Why Megan Fox’s TRANSFORMERS dismissal matters

While I’ve been on vacation from computing, lots of things have happened that I’ve wanted to talk about here.

This is one of them.

Back in May, Megan Fox was possibly fired from — or possibly resigned from — Transformers 3.

An avalanche of he said-she said followed; some sources accused director Michael Bay of treating Fox poorly, while others blamed Fox herself for a comment comparing Bay to Hitler — a comment that was taken out of context and rarely reprinted in its full form.

(You can read a lot of that stuff here and here.)

(And by comparison, Fox’s co-star Shia LaBeouf got away with some┬áharsh words about Steven Spielberg and his own complaints about the diminishing quality of the Transformers franchise.)

I don’t know what happened. I don’t know who did what, and I don’t care. It’s not my problem. What is my problem is that a large part of Transformers 3 will be ruined for me. And after Transformers 2, this franchise needs all the help it can get to get my ticket.

One of my favorite scenes from the first movie is the one where Sam (Shia LaBeouf) implores his teacher for an “A” because his dad promised to buy him a car. “Let me tell you about a dream,” Sam says. “A boy’s dream, and a man’s promise to that boy.”

This situation makes me feel like that boy, and Michael Bay is the man who promised to tell me a story. One of the most pivotal and Spielberg-esque moments in that entire film comes a bit later, when Sam asks Fox’s character, Mikaela, to get inside Bumblebee with him.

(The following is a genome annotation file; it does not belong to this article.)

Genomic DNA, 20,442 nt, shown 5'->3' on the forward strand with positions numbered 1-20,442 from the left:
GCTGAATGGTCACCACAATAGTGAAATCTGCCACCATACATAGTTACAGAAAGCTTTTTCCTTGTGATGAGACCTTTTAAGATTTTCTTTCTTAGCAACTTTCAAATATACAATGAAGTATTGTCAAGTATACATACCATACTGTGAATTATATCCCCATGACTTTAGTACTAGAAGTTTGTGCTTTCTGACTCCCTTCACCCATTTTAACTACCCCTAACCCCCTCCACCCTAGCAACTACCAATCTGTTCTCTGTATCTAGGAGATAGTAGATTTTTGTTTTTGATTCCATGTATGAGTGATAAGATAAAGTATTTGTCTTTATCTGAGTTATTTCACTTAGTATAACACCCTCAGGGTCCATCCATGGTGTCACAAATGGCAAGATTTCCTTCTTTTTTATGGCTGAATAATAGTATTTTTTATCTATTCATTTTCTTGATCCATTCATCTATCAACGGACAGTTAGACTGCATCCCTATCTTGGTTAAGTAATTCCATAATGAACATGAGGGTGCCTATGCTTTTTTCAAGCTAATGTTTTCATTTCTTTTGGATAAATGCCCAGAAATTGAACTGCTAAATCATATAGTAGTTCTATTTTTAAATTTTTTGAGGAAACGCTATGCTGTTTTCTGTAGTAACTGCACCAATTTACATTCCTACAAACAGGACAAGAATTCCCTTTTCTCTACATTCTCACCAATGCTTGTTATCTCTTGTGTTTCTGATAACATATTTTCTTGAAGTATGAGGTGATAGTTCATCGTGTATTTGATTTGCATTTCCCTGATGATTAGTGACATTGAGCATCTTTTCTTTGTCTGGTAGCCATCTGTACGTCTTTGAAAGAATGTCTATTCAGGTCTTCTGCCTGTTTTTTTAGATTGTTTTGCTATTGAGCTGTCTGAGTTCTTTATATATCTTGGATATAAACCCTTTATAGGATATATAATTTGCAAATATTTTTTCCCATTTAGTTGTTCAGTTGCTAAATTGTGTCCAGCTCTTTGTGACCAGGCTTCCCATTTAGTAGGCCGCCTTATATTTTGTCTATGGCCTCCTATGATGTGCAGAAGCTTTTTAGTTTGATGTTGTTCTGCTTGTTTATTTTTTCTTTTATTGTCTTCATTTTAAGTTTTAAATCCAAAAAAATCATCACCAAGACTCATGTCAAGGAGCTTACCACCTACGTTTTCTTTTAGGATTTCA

“Fifty years from now, when you’re looking back at your life, don’t you want to be able to say you had the guts to get in the car?”

She got in the car. She joined the adventure. And so did I. And now, because of reasons I don’t know and don’t care about, that part of the adventure — that part of the promise — is over and done.

What will this do to the story of the third movie? What plausible explanation can they possibly create to explain away Mikaela’s absence? Did she get killed off-screen by Decepticon assassins? Did she leave Sam for another guy? No matter what they do, it’s going to cheapen Megan’s contributions to the previous movies.

And then they’ll have to waste time introducing her replacement, a lingerie model named Rosie Huntington-Whiteley. (Maybe she’s got legitimate chops, but what happened to hiring actresses? Perhaps this says more about Bay’s casting intentions than he’d like to admit.) While I don’t believe it’s been confirmed, the IMDb says she’s playing Carly, who was Sam’s girlfriend in the original cartoons.

Okay. Fine. Whatever. Why are we introducing Sam to his cartoon soulmate in the final act of the trilogy? And why are you slowing down my giant robot movie with more human drama?

Sam’s girl is Mikaela, and Megan Fox is Mikaela, and that’s the journey we’ve been on. I know these movies are ridiculous, but things like this matter to me.

And I feel bad for Megan Fox. The press turned her into a sex symbol, and then the press decided it was tired of the constant exposure that the press itself created. Fox never asked for any of it, and she really seems to take it all in stride. Good for her.

As for Transformers 3, it debuts July 1, 2011 at a theater near you — without one of its best original elements.

2 comments

  1. John says:

    True! But in this case I’m more a sucker for a good story, and I hate it when egos get in the way of what the storytellers have promised me in previous installments.

    I’m in the middle of writing a blazing missive about what Marvel did to Edward Norton this summer, so it’s not always about pretty girls. :)

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